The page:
Drain Rescues: How You Can Help

Wildlife Posted Dec 15, 2020
Drains can be dangerous spaces for curious creatures looking for new hollows, morsels of food, or for small wildlife that may find themselves stuck with no way of escape. We can all contribute to their protection, and in these cases, prevention by way of covered drains is always a much better option than the rescue!

Our RSPCA Rescue Officers are frequently summoned for drain and pipe rescues with possums being commonly caught out, particularly after tree-cutting evictions send them searching for safe havens. The inadvertent adventures of a Bribie Island possum, became a recent addition to our tally of life-saving missions after concerned home owners spotted its tiny paw fussing through a crack in one of their downpipes. 

possum in drain

After their own attempts at rescue proved too difficult, Animal Rescue Officer Sam arrived on scene, to successfully pry the cold, wet possum free. A pouch check revealed that the little jill was still too young for a joey, and though markedly fatigued, after a warm towel-down, snug swaddling and a few bites of banana peel, she was almost back in full, feisty possum character. A few days of rest at the RSPCA Wildlife Hospital will see this little one through to release. A wonderful outcome, but also a real reminder of the downpipe perils faced by fauna in our communities.

Birdlife are not immune to the risks of getting stuck in drains either! Recently, two Rainbow Lorikeets accomplished the head-scratching feat of becoming trapped inside a 30cm x 30cm narrowly grated and concrete-secured drain at the Australian Institute of Creative Design in Yeerongpilly. Passer-by Chantelle, heard their distressed tweeting and called for the help of Animal Rescue Officer Mary, who with chisel and hammer, torch, food and the clever service of lorikeet calling sounds from YouTube, miraculously lured the birds to freedom. After deeming their good health, the two lorikeets were released – hopefully the lesson will be only once learned.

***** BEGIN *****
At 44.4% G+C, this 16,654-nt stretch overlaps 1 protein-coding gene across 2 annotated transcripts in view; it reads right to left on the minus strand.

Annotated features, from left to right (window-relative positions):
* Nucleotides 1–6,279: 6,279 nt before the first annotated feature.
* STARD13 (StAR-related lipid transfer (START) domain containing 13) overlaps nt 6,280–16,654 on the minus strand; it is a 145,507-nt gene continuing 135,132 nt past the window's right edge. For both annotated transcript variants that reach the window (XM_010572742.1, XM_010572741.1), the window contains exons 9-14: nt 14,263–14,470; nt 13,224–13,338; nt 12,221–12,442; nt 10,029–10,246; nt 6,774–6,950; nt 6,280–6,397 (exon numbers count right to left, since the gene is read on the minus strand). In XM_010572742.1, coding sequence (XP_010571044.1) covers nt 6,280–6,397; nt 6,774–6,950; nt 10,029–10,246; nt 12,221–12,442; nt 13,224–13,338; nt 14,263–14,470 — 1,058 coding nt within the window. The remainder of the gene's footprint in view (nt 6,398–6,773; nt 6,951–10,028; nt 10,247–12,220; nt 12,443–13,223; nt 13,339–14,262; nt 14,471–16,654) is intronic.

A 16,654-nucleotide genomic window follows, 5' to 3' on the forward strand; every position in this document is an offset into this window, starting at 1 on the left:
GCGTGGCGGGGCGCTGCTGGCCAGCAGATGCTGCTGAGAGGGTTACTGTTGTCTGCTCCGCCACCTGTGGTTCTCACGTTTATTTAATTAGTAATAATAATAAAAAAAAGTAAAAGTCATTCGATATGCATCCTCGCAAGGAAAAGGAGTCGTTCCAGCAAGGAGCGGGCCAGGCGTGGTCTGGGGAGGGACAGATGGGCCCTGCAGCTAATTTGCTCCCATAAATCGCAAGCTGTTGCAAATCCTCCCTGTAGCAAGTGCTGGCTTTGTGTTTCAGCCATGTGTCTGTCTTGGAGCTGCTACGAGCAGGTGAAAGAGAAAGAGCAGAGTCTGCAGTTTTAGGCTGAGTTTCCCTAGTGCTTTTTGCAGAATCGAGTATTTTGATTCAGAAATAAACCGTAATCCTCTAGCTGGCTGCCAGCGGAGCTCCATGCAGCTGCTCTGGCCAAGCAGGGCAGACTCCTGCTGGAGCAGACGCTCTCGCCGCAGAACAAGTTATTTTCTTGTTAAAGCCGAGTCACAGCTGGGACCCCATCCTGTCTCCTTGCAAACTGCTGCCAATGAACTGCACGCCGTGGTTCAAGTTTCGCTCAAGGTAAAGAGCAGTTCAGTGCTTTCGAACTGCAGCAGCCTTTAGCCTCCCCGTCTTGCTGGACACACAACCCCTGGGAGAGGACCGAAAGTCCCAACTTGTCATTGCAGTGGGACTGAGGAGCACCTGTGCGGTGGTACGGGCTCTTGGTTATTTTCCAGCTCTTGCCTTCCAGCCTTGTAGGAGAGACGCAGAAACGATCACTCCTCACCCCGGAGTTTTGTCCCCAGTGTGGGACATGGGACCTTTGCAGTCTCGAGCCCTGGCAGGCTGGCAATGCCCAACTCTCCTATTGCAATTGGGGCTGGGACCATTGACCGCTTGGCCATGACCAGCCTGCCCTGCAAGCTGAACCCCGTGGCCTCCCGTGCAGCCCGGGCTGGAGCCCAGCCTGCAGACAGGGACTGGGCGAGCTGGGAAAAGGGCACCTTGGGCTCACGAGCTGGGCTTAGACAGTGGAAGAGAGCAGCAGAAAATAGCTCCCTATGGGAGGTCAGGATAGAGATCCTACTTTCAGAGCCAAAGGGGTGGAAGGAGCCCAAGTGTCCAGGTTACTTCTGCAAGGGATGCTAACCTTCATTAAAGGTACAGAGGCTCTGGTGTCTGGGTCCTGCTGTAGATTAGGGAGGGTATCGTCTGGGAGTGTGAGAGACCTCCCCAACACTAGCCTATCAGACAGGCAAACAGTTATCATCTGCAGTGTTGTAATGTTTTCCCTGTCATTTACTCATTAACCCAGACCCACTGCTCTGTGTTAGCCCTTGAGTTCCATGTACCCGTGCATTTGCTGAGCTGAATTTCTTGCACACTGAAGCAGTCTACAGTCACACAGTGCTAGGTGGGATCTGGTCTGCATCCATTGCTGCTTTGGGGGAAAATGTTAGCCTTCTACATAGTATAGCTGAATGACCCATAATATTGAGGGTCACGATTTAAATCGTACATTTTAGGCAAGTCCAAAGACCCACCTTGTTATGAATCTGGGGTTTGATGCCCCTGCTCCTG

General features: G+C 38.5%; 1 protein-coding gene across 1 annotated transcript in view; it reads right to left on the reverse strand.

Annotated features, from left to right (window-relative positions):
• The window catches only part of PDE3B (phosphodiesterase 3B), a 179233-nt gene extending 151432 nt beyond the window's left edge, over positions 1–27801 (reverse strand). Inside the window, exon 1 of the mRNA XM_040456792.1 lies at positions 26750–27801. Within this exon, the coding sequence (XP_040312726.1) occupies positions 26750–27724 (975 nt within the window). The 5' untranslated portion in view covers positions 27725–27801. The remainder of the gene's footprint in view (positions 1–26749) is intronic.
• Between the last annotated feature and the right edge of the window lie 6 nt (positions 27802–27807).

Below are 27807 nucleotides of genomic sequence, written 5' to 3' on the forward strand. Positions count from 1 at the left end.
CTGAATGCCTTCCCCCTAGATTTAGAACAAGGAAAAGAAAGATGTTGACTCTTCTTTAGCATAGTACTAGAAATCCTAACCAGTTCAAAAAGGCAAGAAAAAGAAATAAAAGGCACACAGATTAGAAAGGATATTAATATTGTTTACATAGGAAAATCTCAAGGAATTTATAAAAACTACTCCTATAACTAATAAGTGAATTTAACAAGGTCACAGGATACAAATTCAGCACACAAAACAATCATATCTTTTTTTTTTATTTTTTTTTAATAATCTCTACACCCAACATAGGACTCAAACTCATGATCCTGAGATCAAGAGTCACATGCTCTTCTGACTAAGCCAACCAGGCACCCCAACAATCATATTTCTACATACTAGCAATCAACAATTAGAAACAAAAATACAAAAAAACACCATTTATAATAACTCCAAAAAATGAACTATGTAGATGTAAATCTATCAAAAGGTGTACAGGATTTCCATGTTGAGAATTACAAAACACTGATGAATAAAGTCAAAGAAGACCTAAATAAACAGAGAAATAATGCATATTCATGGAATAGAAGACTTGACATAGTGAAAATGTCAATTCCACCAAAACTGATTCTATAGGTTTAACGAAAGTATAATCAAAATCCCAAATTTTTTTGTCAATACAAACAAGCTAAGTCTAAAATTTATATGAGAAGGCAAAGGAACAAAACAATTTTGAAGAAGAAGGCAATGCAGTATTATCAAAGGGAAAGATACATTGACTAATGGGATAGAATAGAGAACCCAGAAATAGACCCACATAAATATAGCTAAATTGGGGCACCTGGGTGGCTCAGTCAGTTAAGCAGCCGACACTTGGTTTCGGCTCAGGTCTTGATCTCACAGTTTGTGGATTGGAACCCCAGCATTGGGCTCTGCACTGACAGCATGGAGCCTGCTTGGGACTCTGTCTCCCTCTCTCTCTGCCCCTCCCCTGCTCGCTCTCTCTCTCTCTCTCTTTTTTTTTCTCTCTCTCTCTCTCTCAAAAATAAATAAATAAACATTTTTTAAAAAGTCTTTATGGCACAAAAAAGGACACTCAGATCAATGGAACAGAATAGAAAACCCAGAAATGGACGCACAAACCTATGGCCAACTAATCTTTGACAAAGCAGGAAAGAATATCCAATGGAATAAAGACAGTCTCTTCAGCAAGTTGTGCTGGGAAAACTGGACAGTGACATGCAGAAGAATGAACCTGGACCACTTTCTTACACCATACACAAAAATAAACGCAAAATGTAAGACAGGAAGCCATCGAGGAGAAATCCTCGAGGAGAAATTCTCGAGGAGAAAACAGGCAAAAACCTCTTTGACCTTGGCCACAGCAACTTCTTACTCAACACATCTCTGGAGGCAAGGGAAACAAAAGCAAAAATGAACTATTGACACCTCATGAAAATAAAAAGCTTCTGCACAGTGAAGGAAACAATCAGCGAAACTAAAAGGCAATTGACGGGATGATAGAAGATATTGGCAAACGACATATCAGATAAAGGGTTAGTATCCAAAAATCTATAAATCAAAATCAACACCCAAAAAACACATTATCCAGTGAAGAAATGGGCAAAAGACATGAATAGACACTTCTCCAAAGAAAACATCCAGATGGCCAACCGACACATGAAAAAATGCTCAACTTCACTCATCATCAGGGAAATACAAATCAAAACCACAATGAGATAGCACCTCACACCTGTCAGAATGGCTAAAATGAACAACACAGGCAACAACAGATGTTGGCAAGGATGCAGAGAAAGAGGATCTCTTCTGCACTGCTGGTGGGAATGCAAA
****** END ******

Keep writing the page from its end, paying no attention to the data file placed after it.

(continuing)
rainbow lorikeet in drain

For precious young wildlife, these dangerous terrains aren’t so easy to discern on their diligent travels. A little Eastern Grey joey is another to have taken a tumble: this time into an open, unlidded drain. Thought to be suffering Myopathy — muscle damage possibly triggered by the stress of trying to escape — he was discovered by Queensland Police at the old mental health facility in Wacol. Inspector Sam and Wildlife Vet Tim, attended the rescue and admitted the baby roo for care at our Wildlife Hospital. After a good recovery, the little joey was transferred to a wildlife rehabilitator where he’ll continue to strengthen until eventual release.

kangaroo in drain

These are the all-too-common narratives linked with the dangers of drains, but wildlife aren’t the only animals that get caught out! Domestic pets like Koala Blue, a newly adopted RSPCA cat, was reported missing only to be found the next day, stuck deep in a drain in Chermside West. 

Watch his rescue story here:

How can we offer our wildlife a drain-free future?

Great news! Protecting our wildlife and pets from these incidents of entrapment really is as simple as covering all of the drains and open pipes on your property with chicken wire or netting. Take the time to do a quick check to ensure no animals are stuck in your pipes and drains. If you’re at a workplace, suggest a check of these too!

rescued kangaroo with rspca inspector

The evidence is clear: even narrowly grated drains pose problems for small animals and birds, so attending to all openings is ideal. The materials you need are easily accessible from hardware stores and serve the winning purpose of not only keeping animals out and saving lives, but also preventing leaf clutter and blockages. 

If you see a sick or injured animal, call our Animal Emergency Hotline 1300 ANIMAL (1300 264 625) available 24/7.

Rebecca Kahler

Rebecca Kahler
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